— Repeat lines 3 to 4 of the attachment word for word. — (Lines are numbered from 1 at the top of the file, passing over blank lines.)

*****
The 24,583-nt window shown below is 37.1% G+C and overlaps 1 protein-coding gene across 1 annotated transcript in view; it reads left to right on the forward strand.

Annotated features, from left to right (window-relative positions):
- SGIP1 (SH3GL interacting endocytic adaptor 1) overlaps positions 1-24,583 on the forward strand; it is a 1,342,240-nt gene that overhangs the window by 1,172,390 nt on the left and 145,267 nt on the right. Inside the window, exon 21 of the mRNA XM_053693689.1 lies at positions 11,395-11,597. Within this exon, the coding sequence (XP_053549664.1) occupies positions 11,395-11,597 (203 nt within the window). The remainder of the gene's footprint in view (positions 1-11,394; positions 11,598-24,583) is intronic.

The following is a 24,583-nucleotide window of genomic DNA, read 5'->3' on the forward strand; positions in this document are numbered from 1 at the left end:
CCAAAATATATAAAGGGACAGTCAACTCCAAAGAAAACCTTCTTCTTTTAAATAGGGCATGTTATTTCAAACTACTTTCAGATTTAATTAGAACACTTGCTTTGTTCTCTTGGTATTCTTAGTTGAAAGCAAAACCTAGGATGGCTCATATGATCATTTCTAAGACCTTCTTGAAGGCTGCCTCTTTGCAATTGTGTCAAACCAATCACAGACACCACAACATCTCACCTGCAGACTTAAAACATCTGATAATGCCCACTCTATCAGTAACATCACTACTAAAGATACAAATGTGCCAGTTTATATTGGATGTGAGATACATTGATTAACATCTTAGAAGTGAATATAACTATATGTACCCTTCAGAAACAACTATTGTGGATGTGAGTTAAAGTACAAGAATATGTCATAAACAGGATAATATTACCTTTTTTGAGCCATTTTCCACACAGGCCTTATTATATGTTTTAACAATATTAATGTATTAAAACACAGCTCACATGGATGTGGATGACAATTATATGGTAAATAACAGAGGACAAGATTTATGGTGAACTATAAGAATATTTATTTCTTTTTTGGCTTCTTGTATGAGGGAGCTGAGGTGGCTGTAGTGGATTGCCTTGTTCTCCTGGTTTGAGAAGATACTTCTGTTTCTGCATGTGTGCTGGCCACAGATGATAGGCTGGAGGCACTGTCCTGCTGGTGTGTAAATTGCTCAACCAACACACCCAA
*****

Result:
- SGIP1 (SH3GL interacting endocytic adaptor 1) overlaps positions 1-24,583 on the forward strand; it is a 1,342,240-nt gene that overhangs the window by 1,172,390 nt on the left and 145,267 nt on the right. Inside the window, exon 21 of the mRNA XM_053693689.1 lies at positions 11,395-11,597. Within this exon, the coding sequence (XP_053549664.1) occupies positions 11,395-11,597 (203 nt within the window). The remainder of the gene's footprint in view (positions 1-11,394; positions 11,598-24,583) is intronic.

The following is a 24,583-nucleotide window of genomic DNA, read 5'->3' on the forward strand; positions in this document are numbered from 1 at the left end: